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  • Is Depression a Disability?

    In many cases, yes, depression can be considered a disability. According to Section 12102(1)(A) of the Americans with Disabilities Act (ADA), a person can be disabled if they have “a physical or mental impairment that substantially limits one or more major life activities.” Under this standard, depression will generally be considered a disability if it substantially affects a person’s daily life. This is determined on a case-by-case basis.

    Common Symptoms of Depression

    Depression symptoms can vary from one person to another but often include:

    • Feeling sad, empty, worthless, guilty, hopeless, anxious, restless, or irritable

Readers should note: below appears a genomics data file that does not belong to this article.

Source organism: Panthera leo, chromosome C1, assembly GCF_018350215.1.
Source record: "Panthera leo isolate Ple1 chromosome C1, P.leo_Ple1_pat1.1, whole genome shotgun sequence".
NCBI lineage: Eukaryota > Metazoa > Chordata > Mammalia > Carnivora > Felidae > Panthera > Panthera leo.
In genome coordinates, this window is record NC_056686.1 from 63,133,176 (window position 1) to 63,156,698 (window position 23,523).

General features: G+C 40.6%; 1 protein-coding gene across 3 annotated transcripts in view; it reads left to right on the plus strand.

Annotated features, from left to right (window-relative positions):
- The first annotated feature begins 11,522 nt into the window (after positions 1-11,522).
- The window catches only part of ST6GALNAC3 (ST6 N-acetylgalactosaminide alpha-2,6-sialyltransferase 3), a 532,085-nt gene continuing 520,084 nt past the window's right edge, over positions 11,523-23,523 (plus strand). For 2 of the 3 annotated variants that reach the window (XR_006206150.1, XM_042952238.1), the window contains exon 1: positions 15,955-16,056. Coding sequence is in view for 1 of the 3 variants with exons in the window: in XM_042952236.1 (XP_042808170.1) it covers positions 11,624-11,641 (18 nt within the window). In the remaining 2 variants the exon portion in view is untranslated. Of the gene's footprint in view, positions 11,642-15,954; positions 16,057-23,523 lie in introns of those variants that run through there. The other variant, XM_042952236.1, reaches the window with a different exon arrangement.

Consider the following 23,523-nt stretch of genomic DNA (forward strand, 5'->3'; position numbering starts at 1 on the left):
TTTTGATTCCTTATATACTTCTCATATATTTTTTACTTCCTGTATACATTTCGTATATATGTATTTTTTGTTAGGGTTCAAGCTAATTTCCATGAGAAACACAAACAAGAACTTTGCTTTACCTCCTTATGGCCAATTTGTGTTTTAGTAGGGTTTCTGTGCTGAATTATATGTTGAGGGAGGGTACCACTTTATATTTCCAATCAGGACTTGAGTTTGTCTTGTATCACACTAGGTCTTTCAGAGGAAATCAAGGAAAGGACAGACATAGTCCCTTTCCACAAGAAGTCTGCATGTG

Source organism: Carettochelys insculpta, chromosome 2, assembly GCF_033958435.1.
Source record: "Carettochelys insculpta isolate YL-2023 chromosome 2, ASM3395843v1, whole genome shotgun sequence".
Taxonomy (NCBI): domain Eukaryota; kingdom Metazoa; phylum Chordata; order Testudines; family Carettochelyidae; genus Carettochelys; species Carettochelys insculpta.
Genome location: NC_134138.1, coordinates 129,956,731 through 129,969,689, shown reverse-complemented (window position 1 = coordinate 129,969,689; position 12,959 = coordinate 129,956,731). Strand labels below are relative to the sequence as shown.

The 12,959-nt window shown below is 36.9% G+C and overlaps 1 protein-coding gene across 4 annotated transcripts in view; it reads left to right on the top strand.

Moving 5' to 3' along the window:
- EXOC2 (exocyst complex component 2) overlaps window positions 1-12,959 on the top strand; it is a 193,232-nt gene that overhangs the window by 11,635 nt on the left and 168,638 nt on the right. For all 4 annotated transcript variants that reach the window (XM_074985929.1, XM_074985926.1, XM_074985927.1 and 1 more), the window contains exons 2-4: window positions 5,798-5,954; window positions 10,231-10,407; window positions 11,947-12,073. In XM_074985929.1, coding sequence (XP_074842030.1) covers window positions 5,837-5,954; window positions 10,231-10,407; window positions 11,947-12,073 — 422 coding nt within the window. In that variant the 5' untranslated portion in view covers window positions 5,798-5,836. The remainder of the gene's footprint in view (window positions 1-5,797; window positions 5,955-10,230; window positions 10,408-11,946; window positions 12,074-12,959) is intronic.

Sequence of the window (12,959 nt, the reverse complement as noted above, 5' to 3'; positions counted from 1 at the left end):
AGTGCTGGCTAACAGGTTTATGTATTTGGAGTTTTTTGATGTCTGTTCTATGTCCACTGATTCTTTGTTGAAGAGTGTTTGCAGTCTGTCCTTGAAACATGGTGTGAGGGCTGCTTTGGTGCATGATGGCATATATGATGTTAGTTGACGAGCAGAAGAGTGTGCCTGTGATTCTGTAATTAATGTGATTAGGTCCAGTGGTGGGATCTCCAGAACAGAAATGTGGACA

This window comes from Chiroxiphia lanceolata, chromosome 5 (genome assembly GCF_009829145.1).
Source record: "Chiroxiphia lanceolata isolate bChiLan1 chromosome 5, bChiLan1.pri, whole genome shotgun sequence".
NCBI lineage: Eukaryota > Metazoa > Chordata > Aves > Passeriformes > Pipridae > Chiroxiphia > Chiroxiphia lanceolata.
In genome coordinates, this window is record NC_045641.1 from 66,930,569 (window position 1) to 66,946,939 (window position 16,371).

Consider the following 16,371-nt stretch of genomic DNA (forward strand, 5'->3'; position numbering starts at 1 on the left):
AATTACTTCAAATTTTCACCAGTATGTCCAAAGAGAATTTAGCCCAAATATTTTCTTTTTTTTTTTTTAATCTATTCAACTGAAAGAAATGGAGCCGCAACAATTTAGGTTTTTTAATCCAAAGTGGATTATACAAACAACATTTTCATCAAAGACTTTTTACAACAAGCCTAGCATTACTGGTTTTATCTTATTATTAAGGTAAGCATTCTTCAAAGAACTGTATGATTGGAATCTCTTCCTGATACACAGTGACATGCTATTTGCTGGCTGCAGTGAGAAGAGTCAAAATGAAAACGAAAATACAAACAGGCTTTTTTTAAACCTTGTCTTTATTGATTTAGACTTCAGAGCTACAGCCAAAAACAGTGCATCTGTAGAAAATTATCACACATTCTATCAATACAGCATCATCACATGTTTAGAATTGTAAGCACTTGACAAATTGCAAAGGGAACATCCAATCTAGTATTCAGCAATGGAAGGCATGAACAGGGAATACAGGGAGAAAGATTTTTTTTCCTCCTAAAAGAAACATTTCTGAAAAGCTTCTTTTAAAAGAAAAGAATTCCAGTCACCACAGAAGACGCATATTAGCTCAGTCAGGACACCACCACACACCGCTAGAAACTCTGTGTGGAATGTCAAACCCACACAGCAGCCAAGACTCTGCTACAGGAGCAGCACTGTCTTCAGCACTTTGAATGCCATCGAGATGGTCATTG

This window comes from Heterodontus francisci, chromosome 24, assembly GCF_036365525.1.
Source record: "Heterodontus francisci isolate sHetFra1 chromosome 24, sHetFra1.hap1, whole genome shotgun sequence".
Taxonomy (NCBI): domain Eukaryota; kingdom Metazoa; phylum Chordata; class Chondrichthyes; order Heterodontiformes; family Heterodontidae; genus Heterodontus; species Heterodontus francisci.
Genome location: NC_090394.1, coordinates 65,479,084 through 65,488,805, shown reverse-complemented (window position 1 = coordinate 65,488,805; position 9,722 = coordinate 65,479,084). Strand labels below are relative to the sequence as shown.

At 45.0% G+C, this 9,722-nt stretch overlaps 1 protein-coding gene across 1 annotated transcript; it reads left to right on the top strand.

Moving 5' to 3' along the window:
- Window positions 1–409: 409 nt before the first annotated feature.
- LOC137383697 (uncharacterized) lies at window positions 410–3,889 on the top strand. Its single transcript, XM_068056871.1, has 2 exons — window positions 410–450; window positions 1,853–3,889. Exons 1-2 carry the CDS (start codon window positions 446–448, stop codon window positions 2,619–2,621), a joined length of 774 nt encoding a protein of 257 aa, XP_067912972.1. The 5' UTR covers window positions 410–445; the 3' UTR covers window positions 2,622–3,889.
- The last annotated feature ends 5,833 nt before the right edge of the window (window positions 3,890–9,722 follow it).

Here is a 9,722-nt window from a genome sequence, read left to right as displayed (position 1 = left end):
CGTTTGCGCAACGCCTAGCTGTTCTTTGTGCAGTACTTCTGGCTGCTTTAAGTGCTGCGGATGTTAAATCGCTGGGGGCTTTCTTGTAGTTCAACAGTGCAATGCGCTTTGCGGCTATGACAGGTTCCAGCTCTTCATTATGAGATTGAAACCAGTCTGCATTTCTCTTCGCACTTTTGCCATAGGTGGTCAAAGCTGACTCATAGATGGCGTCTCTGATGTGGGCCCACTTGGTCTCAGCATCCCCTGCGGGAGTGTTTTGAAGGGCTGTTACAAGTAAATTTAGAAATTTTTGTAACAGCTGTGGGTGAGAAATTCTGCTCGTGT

• Being tearful
    • Losing interest in activities once enjoyed
    • Having trouble sleeping or sleeping too much
    • Having a reduced appetite or increased food cravings (along with respective weight loss or gain)
    • Thinking, speaking, or moving more slowly
    • Having trouble focusing, making decisions, and remembering things
    • Having recurring thoughts of death

    When someone is in a depressive episode, they typically experience symptoms like these most of the day, almost every day. While some individuals only go through depression once, many people have numerous episodes throughout the course of their lives.

    Offering Help for Individuals With Depression

    If you’ve been diagnosed with depression or you’re experiencing the symptoms described above, we can help. Our therapists are highly experienced in treating depression and can provide you with the customized, compassionate care you deserve. Contact us today to get started—one of our knowledgeable team members will tell you more about our approach to treating depression, answer your questions, and arrange a time for you to attend an initial consultation.